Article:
As part of its April Fools' edition, JAMA Internal Medicine published a recent paper debating the truth of the old adage, “An apple a day keeps the doctor away.” The short version: It doesn't, but there are upsides.

Matthew A. Davis led the study, using data from the National Health and Nutrition Examination Survey (2007-2008 and 2009-2010). Out of the 8,399 survey participants only 9 percent (753 people) were self-reported daily apple eaters. EurekAlert! wrote some fun facts about those apple eaters, like that they had “higher educational attainment, were more likely to be from a racial or ethnic minority, and were less likely to smoke.”

Researchers measured the “keep the doctor away” portion of the study as no more than one visit to the physician over the course of the past year. Unfortunately, there's no difference between apple eaters and non-apple eaters when it comes to frequency of visits to the doctor's office. However, there was some margin of difference between the two when it came to prescription medicine, in that apple eaters tended to avoid getting them. Though, if Tyler Vigen has taught me anything about statistics, it's that basing things just on coincidence is a dangerous thing.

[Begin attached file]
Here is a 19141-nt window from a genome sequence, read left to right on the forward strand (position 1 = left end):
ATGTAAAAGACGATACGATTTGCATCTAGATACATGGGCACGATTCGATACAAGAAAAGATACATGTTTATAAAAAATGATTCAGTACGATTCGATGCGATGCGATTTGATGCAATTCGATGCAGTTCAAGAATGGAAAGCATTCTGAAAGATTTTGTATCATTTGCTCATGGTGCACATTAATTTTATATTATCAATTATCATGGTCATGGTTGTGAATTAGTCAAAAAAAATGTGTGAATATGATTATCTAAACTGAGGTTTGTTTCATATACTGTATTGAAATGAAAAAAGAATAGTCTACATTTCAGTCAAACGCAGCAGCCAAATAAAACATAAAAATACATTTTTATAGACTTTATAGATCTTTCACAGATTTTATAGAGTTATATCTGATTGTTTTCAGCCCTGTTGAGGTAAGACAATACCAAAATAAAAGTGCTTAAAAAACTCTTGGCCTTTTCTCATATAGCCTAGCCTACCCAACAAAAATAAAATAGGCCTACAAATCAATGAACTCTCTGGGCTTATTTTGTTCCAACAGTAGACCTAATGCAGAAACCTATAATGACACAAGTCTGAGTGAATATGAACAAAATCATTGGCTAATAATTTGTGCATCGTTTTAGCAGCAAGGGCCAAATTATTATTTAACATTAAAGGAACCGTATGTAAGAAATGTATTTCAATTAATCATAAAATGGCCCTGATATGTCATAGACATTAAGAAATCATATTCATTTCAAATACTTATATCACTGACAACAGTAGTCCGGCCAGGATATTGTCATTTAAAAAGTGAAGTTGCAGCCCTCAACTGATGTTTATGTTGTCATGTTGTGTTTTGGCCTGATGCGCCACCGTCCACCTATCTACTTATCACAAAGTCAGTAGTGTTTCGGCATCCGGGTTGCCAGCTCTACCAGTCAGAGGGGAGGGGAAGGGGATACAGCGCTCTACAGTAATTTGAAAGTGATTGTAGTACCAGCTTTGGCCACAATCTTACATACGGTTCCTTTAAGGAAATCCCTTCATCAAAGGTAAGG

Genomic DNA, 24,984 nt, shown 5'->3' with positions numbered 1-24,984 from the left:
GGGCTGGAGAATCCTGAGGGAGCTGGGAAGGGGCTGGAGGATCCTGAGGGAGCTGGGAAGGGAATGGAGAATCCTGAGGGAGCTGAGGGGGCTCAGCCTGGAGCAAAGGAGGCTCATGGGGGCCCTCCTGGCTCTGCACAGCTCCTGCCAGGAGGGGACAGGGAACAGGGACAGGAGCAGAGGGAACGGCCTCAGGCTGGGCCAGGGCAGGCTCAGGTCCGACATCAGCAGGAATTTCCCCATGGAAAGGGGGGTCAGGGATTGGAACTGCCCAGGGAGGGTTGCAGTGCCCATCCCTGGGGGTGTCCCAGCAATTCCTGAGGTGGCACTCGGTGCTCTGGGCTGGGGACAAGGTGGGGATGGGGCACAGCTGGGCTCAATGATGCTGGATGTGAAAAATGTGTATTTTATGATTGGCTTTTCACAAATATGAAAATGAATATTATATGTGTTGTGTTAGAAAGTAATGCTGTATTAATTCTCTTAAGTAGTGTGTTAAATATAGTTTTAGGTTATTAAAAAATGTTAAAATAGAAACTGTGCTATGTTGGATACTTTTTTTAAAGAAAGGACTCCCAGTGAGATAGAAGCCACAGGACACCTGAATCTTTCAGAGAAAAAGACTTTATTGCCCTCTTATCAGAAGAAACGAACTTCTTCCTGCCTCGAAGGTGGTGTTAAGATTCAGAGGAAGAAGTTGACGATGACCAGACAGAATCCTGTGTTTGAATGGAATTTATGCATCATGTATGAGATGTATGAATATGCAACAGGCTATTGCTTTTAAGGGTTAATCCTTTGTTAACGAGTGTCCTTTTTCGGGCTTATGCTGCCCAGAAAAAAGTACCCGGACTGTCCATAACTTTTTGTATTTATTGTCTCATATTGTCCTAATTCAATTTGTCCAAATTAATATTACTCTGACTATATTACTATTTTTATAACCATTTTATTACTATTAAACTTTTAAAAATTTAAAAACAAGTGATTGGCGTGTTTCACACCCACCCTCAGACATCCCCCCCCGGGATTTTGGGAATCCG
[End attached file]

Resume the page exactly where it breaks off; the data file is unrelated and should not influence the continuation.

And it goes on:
The researchers conclude:

"Our findings suggest that the promotion of apple consumption may have limited benefit in reducing national health care spending. In the age of evidence-based assertions, however, there may be merit to saying 'An apple a day keeps the pharmacist away.'”

Read more at EurekAlert!.

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An apple a day may not be a bad habit to pick up — it's rich in dietary fibers and vitamin C — and, after all, the key to eating healthy, according to Dr. Steven Masley, is having tasty, easy-to-prepare foods.